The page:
Every week I encounter people who are believers, Christians from varying church backgrounds, Jews, Mormons, atheists, agnostics, Wiccans, pagans (as a religion), people who are nothing, and on occasion someone who is Muslim. I teach the Bible with most of them, talk about faith and life with them, sing songs of faith with them, have discussions about faith with them, and just visit them.
A coupe of months ago Jerry (his name has been changed) made a comment after a teaching and singing time with a group of about 45. He remarked to someone, “How can you believe that stuff. It doesn’t make sense.” He is a skeptic.
Ever since then, when I see the group, he goes out of his way to say hello to me and he enjoys the sessions and is singing with us too. He isn’t against us, but up to now he has not believed and wonders why people would. It seems he is becoming interested in things of faith. Maybe he will become a follower of Jesus Christ too. I hope so, I am praying that he will.
Bradley R.E. Wright in the latest Christianity Today presents the idea that Americans are alright with Evangelicals in Americans Like Evangelicals After All. He takes his comments further along than I will with by discussing why we worry about it.
Follow this link to read the article. It is worth our consideration: http://www.christianitytoday.com/ct/2011/august/americans-do-like-evangelicals.html
There is an obvious bias against evangelical Christians. But like some circumstances, it is a small number who are crying the loudest and in some cases responsible for stopping some aspects of faith from taking place or pushing agendas that vary from the beliefs and values that Christians hold, such as; getting prayer removed from schools; making it inappropriate to have a Bible or some expression of faith at your work. As well as pushing for abortion and same-sex values and there is more. It is troubling and we must deal with it appropriately, the way Jesus would have, the way the Bible teaches us.
If America doesn’t dislike us as much as we had believed, what does that mean to us? I can think of a couple of things.
- It should alleviate many of our fears about sharing our faith with others. If they don’t dislike us, many people won’t be offended by our expressions of faith and belief.
- It should change our attitude about how we encounter our culture. Some Christians are hot under the collar with our culture, some are militant in fighting the culture through litigation and or cultural commentary and condemnation. It seems we should offer grace not grouse. Please understand that I am not condoning immorality and anti-scriptural teaching, but our attitude in dealing with our culture should be a whole lot more gracious in my view. We are to love others.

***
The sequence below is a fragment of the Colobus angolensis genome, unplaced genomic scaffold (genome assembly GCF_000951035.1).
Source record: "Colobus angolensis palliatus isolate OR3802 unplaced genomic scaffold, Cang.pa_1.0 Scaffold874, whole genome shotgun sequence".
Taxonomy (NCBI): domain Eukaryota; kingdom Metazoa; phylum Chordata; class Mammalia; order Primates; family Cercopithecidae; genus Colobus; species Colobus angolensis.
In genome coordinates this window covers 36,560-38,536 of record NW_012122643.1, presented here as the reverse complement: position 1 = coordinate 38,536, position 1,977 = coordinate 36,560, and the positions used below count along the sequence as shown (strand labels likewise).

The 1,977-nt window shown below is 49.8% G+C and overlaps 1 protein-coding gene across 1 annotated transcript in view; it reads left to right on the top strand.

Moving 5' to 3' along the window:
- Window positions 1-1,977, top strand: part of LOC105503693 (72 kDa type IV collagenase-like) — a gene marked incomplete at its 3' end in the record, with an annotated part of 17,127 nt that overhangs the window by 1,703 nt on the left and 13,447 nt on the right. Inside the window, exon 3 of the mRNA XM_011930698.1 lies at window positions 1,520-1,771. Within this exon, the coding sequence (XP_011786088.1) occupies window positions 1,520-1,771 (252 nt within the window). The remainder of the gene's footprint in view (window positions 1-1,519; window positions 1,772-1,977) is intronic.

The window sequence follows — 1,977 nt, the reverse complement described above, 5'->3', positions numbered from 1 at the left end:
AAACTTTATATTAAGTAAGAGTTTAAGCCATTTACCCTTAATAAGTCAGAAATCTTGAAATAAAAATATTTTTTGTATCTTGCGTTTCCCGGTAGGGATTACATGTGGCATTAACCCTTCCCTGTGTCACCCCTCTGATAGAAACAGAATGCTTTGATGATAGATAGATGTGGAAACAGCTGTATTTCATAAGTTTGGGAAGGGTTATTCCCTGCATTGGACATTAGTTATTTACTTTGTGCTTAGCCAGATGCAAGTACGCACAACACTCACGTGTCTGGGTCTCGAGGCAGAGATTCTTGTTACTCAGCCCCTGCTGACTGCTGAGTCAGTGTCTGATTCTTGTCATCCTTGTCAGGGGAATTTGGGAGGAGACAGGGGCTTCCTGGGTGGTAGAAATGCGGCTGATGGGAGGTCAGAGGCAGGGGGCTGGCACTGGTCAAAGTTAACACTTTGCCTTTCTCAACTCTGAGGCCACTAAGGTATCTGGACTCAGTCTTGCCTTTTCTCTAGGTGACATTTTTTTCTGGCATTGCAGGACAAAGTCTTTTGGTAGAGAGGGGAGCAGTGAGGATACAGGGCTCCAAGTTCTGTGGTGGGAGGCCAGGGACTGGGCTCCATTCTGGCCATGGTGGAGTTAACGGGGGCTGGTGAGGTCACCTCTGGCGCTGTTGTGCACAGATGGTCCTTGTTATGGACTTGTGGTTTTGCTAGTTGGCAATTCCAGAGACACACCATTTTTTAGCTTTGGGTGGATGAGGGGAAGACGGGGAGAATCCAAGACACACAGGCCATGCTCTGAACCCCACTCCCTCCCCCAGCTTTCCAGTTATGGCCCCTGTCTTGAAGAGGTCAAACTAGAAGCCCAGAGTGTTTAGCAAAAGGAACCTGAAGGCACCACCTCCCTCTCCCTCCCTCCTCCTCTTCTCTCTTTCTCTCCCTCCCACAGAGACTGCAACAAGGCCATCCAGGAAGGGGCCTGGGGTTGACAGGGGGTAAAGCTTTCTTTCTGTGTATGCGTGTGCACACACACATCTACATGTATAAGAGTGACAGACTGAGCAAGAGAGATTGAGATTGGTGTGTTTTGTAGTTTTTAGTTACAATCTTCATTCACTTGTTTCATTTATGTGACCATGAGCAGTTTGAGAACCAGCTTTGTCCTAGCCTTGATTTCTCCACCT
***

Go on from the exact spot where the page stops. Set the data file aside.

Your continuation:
I have found in some cases, there are people who though they do not have a favorable view of Christians, when they encounter some of us, are not as resistant to our beliefs and values.
For instance, Ronnie (not his real name), was very resistant to Christianity. Ronnie claimed to be a pagan, but was more atheist in value. He resisted faith and Christianity and had decent relationships with a handful of Christians. One time Ronnie was dissing pastors when he remembered suddenly that I am a pastor. He stopped, looked at me with a sly smile and said, Jeff, you’re alright for a minister” (I didn’t change my name, LOL).
Ronnie had a brother-sister relationship with one of the young ladies in the group. One time, she shared some things about her faith and encouraged the group of 15-20 that they need Jesus. He took offense at her comments because he felt that she had targeted him specifically. I am sure that she thought of him when she prepared to share that day, but she was
considering the whole group, not any particular individual.
A couple of days later, Ronnie and I visited about what she shared and how it upset him. Fortunatel, he was convinced that she hadn’t targeted him and admitted that she had a right to share her beliefs and values with others just like he did.
I haven’t seen or heard from Ronnie for a couple of years, and I know that he checked into a drug and alcohol rehab at one point, so I don’t know if he has changed his view of Christianity, but with the right individual, he will at least talk with a Christian.
What I am saying is that though there are some who really have a poor view of Christians and Christian faith, most are not really hostile toward us and that’s a good thing. I must be honest, I haven’t personally experienced the hostility toward Christians that we read about. The closest to anti-Christian hostility I have personally seen was when the local school in the town where I ministered 18 years ago followed the advice of their lawyers and dropped the baccalaureate service for the high school graduates.
The superintendent, being a man of faith, as were most of the school’s board and teachers and other employees, came to me and asked if the churches of our little town would provide the baccalaureate service for the graduates. Of course we gladly and willingly accepted and in a lot of ways it made things better. We were able to make the baccalaureate more personal and more religious in than before.
Is there bias against Christians? Yes. It seems that anti-Christian hostility is not what we thought. Praise the Lord!